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Nino ROTA (1911-1979) The Two Piano Concertos   Giorgia Tomassi (piano) with the Filarmonica della Scala conducted by Riccardo Muti   EMI  CDC 5 56869 2 [58:24]

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This album follows Muti's very impressive 1997 recording of Nino Rota's film music with the same orchestra on the Sony label. It eclipses in every way its rival 1998 Palumbo/Boni Chandos recording.

The Piano Concerto in C (1959-60) was dedicated to Arturo Benedetti Michelangeli and is a glittering kaleidoscopic showpiece that reminds one of Rota's music for Fellini's films. There is a certain Poulenc-like insouciance as well as the Stravinsky wit of Pulcinella and Petrushka. In fact I was haunted by saucy, cheeky, frentic images of the commedia dell'arte while listening to this music. This element of farce carries over into the central Arietta con variazioni (Andantino cantabile) that begins with the cor anglais, oboe and clarinet taking turns to swank across the sound stage before the piano enters to add its own disadainful note. Rachmaninov-like flourishes and scurryings push the music on its way and attempts at tenderness and romance are smartly ridiculed. The final Allegro introduces a more serious and powerful note amongst all the carnival's frenetic shouting; and its picaresque cadenza, is played with clean precision and dexterity and a wit mixed with beguiling limpid beauty by Tomassi.

The Piano Concerto in E "Piccolo mondo antico" was composed in 1978 and was the Milan-based composer's last work. It concedes nothing to the ghastly avante garde fashions of the day that so repulsed the ordinary music lover. Rather it looks back to the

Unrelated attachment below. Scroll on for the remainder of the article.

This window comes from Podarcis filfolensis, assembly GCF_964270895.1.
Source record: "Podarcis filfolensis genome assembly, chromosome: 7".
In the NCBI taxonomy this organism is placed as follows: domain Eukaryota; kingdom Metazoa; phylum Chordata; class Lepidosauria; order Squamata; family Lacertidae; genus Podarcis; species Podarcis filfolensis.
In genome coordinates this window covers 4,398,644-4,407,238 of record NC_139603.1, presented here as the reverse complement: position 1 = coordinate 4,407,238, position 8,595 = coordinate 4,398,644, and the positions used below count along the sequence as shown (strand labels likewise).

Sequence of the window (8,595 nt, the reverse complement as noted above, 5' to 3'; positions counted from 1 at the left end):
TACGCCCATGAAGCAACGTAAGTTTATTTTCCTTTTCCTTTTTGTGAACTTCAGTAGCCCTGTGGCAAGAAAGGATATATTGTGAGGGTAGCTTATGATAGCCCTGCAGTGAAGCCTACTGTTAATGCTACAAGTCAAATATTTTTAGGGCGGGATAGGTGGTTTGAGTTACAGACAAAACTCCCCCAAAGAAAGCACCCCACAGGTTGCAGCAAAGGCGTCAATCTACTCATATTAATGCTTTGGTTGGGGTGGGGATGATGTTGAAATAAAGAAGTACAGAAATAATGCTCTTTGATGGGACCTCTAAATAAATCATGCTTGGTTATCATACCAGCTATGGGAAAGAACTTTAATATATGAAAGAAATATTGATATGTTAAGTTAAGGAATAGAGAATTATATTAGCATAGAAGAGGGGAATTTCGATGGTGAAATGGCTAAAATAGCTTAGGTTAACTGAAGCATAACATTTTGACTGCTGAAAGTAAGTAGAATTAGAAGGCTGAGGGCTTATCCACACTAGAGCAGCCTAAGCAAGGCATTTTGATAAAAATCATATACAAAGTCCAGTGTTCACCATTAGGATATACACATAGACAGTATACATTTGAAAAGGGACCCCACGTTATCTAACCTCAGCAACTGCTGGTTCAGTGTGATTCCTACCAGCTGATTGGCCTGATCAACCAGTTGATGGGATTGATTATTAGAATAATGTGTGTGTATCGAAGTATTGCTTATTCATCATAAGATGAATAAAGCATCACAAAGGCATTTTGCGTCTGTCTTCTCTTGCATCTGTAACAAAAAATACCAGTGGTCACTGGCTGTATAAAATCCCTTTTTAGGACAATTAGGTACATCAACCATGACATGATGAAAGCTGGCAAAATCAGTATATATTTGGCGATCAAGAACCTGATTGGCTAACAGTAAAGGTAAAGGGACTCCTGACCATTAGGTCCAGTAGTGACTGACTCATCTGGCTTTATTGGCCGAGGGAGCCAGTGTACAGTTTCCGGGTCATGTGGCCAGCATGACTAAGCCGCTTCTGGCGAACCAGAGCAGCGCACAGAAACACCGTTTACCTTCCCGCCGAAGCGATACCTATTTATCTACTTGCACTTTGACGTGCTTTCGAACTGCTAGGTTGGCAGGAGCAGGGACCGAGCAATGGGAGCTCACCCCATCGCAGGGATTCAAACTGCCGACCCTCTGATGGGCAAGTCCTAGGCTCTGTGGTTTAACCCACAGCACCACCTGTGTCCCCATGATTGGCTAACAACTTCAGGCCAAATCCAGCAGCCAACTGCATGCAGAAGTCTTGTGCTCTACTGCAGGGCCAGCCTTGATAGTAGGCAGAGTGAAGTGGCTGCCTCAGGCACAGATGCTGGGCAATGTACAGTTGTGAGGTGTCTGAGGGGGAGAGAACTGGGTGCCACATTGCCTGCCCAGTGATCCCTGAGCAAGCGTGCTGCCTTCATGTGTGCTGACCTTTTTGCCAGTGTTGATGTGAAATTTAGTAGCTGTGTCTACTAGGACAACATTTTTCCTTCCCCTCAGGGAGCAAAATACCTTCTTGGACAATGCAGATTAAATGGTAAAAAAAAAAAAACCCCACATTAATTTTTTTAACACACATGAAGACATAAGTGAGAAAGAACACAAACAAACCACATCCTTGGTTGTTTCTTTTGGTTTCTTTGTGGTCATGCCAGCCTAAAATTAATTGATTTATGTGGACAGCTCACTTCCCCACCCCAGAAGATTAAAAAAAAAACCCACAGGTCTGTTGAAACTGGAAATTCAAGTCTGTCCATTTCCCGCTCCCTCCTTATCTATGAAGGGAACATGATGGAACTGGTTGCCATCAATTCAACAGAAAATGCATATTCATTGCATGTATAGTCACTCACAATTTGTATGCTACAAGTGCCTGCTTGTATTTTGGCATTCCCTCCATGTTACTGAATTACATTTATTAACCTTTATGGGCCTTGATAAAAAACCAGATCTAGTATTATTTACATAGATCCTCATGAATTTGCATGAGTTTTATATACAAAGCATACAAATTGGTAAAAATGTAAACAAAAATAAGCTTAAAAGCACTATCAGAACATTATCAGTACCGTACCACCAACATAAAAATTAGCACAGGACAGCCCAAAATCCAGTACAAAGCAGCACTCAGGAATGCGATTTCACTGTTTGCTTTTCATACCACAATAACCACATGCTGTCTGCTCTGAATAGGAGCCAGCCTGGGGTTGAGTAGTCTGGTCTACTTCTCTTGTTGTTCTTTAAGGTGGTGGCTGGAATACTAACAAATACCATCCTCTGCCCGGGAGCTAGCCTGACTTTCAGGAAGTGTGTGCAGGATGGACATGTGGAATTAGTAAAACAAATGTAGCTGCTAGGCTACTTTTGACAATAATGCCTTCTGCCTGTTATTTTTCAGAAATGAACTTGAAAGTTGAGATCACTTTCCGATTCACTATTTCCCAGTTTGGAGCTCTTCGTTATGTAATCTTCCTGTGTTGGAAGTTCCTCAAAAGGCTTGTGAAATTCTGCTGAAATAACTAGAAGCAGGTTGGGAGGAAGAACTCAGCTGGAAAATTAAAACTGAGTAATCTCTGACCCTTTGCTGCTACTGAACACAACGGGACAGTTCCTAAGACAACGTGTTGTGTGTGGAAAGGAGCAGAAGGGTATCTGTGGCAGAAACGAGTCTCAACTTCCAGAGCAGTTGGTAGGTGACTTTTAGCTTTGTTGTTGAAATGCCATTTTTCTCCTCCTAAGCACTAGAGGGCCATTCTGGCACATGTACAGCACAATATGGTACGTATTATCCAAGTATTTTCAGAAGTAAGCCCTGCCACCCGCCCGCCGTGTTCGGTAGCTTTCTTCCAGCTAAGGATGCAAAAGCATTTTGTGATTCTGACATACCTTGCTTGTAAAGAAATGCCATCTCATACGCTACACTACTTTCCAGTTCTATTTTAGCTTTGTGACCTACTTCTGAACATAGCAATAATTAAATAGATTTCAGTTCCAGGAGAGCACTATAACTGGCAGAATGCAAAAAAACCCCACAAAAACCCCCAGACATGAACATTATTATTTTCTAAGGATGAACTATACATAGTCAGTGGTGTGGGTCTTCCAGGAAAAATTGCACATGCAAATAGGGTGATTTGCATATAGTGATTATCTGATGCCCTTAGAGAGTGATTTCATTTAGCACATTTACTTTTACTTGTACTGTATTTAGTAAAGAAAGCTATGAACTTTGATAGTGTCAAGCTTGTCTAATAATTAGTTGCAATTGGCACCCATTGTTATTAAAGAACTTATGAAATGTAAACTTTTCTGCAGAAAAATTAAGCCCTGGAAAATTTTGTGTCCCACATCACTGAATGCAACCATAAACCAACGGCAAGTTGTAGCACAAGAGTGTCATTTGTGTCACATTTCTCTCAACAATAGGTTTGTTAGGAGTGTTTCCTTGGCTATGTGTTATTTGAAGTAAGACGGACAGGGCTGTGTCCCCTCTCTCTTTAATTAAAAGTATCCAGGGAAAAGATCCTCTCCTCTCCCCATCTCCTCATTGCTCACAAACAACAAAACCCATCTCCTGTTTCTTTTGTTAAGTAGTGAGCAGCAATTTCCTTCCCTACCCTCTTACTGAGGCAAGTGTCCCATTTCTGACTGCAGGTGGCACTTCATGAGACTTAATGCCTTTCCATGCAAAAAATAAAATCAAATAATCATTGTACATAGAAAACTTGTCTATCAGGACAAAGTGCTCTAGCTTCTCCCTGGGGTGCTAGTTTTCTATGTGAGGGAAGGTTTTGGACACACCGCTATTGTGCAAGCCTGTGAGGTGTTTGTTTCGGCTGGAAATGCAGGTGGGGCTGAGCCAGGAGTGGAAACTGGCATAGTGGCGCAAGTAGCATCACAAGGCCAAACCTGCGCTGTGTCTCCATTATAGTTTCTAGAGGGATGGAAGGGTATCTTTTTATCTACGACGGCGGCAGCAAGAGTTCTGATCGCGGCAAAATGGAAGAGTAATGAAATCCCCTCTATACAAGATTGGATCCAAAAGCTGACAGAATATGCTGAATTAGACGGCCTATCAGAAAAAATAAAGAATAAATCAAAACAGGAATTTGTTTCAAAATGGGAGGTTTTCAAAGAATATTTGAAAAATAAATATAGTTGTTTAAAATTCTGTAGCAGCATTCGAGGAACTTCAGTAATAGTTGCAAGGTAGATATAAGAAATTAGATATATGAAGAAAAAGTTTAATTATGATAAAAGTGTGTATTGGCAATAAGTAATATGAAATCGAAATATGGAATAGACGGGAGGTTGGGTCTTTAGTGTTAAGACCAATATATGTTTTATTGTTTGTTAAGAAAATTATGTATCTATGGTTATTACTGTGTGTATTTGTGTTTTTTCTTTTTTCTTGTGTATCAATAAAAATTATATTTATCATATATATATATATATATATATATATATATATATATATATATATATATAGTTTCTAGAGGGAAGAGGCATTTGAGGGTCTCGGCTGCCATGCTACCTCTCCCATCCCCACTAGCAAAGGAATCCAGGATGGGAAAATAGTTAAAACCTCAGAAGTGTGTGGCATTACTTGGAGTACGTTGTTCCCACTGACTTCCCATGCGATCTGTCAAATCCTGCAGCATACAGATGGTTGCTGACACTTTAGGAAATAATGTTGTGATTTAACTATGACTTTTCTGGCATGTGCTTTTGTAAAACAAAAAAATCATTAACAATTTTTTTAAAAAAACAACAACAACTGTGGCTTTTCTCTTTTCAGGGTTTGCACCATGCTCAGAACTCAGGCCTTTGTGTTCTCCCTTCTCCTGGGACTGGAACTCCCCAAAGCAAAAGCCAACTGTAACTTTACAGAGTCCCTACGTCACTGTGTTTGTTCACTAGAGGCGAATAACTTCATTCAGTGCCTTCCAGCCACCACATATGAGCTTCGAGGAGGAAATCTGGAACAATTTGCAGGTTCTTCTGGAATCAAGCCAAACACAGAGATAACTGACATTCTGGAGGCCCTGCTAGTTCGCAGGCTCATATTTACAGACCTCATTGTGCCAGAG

Late Romantics with the imposing 14-minute opening movement very much in the style of Rachmaninov with all his passion and melodic melancholy. (There is a pinch of Mendelsohn evident too.) In parts I was reminded of Rota's music for the film, The Glass Mountain. The writing for the piano is (as in the C major concerto) refined and charming. The cadenza here too is striking, as affecting as it is virtuosic. Beginning rather mournfully in something of the sound world of Schumann , the Andante develops a passion and intensity that reminded me of Rota's music for Il Gattopardo. The final Allegro is vivacious and energetic with a fine red-blooded peroration at its climax.

An excellent recording with documentation that includes an interesting transcript of an interview with Muti about the works. This is let down by an example of how not to write a programme note from Andria Zaccaria, it's pompous and full of self-importance and no substance and more importantly, has very little about the actual works.


Ian Lace



Ian Lace

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